Rachael Jacobs, Robyn Ewing, Juliana M. Saxton and Carole Miller: Embracing tyrannies?: Critical moments and challenging paradigms in drama assessment

Assessment is often thought to be the enemy of creativity, with its tyrannical hold over teaching and learning, and its friends ‘quality assurance’ and ‘accountability’. Yet in educational spaces, drama assessment must take place

Assessment is often thought to be the enemy of creativity, with its tyrannical hold over teaching and learning, and its friends ‘quality assurance’ and ‘accountability’. Yet in educational spaces, drama assessment must take place. Further to that, it must find its place facilitating creative work and upholding the integrity of the artform. This panel presents four snapshots of practice in which assessment has been successful in bridging the distance between the ethereal experiences of drama and the communication of its values and driving agendas.

Download the accompanying handout: Click here.

Rachael Jacobs:
A lecturer in Creative Arts Education at Western Sydney University, current Director of Research for Drama Australia, a community activist, a freelance writer, practicing dancer and choreographer.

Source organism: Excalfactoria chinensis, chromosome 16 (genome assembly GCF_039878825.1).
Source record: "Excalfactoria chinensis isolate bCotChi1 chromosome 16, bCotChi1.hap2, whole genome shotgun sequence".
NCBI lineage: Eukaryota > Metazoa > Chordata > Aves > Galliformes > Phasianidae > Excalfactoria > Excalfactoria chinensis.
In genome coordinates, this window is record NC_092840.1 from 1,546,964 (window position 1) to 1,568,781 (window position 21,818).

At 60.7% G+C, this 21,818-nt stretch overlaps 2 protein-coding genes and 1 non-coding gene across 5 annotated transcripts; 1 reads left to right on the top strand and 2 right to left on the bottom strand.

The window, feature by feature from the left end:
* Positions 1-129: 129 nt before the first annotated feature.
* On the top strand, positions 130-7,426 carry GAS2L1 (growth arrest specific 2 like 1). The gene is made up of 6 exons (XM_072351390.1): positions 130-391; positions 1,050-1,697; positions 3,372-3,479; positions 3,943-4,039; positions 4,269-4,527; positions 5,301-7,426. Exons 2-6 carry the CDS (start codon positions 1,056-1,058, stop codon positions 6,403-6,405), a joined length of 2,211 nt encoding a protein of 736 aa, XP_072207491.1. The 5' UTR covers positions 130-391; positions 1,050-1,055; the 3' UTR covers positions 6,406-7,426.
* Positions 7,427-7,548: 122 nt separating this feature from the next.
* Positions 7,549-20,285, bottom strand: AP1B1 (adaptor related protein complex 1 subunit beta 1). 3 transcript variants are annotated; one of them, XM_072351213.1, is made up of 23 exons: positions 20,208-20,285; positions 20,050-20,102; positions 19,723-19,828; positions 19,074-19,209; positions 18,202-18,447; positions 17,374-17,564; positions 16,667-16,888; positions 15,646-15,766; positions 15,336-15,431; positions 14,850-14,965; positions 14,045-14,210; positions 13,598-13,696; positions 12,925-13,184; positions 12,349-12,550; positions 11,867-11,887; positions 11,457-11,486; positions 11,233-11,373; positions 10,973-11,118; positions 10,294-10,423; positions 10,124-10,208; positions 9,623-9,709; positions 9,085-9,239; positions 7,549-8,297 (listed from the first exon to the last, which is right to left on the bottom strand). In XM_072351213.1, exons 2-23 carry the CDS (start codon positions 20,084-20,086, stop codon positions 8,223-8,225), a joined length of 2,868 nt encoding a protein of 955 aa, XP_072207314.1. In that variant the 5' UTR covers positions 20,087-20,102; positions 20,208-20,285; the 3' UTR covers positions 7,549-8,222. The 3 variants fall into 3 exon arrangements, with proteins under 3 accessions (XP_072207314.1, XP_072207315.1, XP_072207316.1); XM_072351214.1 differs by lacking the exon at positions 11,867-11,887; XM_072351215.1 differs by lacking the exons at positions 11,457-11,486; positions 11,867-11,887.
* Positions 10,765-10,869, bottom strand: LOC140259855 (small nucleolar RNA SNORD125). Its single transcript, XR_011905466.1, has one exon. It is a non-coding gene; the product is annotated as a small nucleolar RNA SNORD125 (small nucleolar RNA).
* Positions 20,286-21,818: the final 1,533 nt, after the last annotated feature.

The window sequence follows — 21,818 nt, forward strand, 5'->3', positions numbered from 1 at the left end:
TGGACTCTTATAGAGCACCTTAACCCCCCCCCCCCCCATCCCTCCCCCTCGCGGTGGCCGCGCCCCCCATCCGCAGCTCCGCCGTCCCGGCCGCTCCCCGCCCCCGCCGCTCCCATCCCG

Juliana Saxton and Carole Miller:
Professors Emerti at the University of Victoria. They have been co- publishing, researching and teaching nationally and internationally for over 25 years. They chaired IDIERI 2 in 1997 and have presented at all Institutes.

Robyn Ewing AM:
Professor of Teacher Education and the Arts, University of Sydney. She has worked in partnership with Sydney Theatre Company on the teacher professional learning program School Drama since 2009. Robyn is a council member of the Australian Film, Television and Radio School (AFTRS), an Honorary Associate with Sydney Theatre, Board member of WestWords and Visiting Scholar at Barking Gecko Theatre.

Avatar
Ben Waters is political adviser and consultant in the UK and Australia advising senior politicians on a variety of policy and political issues. Ben has worked in a variety of project, policy and political roles for Australian and British politicians and not-for-profit organisations. Ben has an interest in the link between drama theory and political activism, particularly Boal's techniques using theatre as means of promoting social and political change. Ben has a degree in Politics and History from the University of Adelaide and has a keen interest in Australian and British national politics as well as international development and refugee issues.